Amnesty International's 2010 report on Chad paints quite a picture:
Civilians and humanitarian workers were killed and abducted; women and girls were victims of rape and other violence; and children were used as soldiers. The authorities failed to take adequate action to protect civilians from attacks by bandits and armed groups. Suspected political opponents were unlawfully arrested, arbitrarily detained and tortured or otherwise ill-treated. Harassment and intimidation of journalists and human rights defenders continued. Demolition of houses and other structures continued throughout 2009, leaving thousands of people homeless.Despite the fact that Chad's military has been accused of using child soldiers,Parade notes that “the U.S. continues to train Chadian commandos.”5. Islam Karimov, UzbekistanThe thing that makes Karimov so special is his (alleged) penchant for boiling his political opponents to death.Karimov has been president of Uzbekistan since 1990, when he won the first of a number of rigged elections by a huge margin. Torture, arbitrary detentions and massive roundups of religious minorities are commonplace in Uzbekistan,according to Human Rights Watch. But the country has been a key partner of the U.S. in its “war on terror,” hosting U.S. troops at the Karshi-Khanabad airbase until 2005. Relations cooled somewhat after Karimov encouraged the U.S. to abandon the base, but as Parade notes, “U.S. trade with Uzbekistan doubled in 2008, as Americans continue to import huge amounts of Uzbek uranium, which is used for nuclear power plants and weapons.” The following year “Uzbekistan Airways ordered Boeing jetliners worth about $600 million.”6. Meles Zenawi, EthiopiaZenawi has ruled Ethiopia for 20 years. Just last year, after what Human Rights Watch called “months of intimidation of opposition party supporters,” Zenawi's party, the Ethiopian People’s Revolutionary Democratic Front, won 99.6 percent of the vote. Legitimacy!Ethiopia is a key strategic partner in the “war on terror,” and contributes significantly to African peace-keeping operations. According to the U.S. Agency for International Development, the United States is the largest donor to Ethiopia. Congress passed a law, over the objections of the Bush administration, that restricts military aid to the country until it has a free press and the Zenawi regime improves its human rights record, but – and this is a big but – it exempts aid for “counter-terrorism.” So despite the fact that, according to Amnesty International, Ethiopian opposition groups are illegal, NGOs have been banned and Ethiopians often disappear without trial, the U.S. continues to train Ethiopian troops.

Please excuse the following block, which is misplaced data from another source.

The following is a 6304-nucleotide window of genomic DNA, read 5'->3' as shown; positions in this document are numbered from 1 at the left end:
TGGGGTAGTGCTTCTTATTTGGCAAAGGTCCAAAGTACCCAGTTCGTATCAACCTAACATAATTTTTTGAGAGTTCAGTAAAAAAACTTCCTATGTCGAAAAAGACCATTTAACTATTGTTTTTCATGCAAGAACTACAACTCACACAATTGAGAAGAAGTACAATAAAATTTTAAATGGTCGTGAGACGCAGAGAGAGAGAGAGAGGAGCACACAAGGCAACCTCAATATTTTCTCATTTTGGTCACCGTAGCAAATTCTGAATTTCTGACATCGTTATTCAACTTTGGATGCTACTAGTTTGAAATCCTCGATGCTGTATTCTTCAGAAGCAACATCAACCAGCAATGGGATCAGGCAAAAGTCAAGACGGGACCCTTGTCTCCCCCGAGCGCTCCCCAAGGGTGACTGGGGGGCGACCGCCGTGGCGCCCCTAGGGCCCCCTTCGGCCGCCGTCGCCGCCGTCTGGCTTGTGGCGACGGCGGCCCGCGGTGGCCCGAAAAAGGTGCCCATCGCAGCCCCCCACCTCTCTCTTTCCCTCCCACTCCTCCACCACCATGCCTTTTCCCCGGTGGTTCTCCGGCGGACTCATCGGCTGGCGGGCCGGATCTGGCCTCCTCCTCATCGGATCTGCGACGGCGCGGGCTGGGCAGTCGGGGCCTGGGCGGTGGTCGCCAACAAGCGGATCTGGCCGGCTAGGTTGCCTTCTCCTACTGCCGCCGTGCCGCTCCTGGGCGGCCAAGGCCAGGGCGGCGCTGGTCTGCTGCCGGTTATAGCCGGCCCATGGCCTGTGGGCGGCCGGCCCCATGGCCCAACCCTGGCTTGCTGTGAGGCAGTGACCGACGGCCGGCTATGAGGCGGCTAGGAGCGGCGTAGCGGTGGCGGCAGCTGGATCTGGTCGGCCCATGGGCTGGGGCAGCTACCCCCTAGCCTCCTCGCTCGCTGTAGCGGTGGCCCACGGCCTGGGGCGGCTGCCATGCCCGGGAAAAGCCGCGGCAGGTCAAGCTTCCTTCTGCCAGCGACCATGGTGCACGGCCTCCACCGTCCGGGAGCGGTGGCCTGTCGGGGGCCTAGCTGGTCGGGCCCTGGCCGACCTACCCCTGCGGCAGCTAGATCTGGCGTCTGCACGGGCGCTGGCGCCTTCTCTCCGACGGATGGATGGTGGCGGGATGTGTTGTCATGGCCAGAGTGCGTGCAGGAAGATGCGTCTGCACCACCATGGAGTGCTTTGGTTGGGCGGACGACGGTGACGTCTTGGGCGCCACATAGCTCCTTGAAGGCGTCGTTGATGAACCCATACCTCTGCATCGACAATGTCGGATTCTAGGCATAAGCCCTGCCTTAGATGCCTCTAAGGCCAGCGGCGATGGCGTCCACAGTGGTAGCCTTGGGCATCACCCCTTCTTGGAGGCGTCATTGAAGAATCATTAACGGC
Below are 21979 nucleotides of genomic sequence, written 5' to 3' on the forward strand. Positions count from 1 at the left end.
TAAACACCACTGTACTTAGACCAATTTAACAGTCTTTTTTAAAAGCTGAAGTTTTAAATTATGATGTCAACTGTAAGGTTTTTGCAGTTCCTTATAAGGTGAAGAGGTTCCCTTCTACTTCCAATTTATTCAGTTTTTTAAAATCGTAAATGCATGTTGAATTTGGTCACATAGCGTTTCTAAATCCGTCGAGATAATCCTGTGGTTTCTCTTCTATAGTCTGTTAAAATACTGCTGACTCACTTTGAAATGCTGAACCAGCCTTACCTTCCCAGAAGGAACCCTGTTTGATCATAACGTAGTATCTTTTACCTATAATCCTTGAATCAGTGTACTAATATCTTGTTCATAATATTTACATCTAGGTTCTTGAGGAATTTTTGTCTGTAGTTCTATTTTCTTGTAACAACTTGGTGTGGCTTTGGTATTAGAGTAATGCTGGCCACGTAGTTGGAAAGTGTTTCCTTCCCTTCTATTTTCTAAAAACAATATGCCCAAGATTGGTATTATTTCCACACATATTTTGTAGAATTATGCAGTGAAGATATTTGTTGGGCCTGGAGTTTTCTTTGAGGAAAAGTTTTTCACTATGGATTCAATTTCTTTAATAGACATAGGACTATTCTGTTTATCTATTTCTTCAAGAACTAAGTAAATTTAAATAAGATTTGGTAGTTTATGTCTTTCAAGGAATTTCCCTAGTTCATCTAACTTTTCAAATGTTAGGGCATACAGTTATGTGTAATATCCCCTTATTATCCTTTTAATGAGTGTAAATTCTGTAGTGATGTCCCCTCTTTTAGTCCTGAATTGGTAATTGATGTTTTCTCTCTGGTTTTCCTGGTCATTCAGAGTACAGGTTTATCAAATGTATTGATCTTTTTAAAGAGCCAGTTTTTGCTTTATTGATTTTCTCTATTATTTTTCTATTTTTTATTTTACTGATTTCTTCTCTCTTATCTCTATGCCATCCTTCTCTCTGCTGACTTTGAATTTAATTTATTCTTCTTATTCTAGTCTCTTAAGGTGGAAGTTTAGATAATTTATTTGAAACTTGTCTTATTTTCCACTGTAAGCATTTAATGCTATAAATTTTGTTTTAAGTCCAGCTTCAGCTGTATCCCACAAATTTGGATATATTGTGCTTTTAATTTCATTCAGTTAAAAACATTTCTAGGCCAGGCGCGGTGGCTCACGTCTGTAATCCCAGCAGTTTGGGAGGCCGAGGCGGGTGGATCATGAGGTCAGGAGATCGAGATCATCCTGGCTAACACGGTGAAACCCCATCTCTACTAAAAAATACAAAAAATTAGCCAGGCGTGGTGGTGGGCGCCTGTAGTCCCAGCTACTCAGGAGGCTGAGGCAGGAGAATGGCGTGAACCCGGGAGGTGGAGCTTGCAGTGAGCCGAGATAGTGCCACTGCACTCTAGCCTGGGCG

7. King Abdullah Bin Abdul-Aziz, Saudi ArabiaApparently, when a theocratic Islamic state does horrible things to its citizens, it's only a big deal if that state is named Iran. Saudi Arabia, of course, is among the United States' most important allies – the U.S. government has provided security for the Saudi royal family for decades, in exchange for which … oil.Abdullah has instituted some reforms since taking power in 2005, but Human Rights Watch says the “initiatives have been largely symbolic, with only modest concrete gains or institutional protection for rights.” Amnesty International's 2010 report charges that the Saudi authorities continue to use ”a wide range of repressive measures to suppress freedom of expression and other legitimate activities.”Hundreds of people were arrested as suspected terrorists. Thousands of others arrested in the name of security in previous years remained in jail; they included prisoners of conscience. Some 330 security suspects received unfair trials before a newly constituted but closed specialized court; one was sentenced to death and 323 were sentenced to terms of imprisonment.
There you have it -- a grand collection of bastards, yes. But remember: they're our bastards!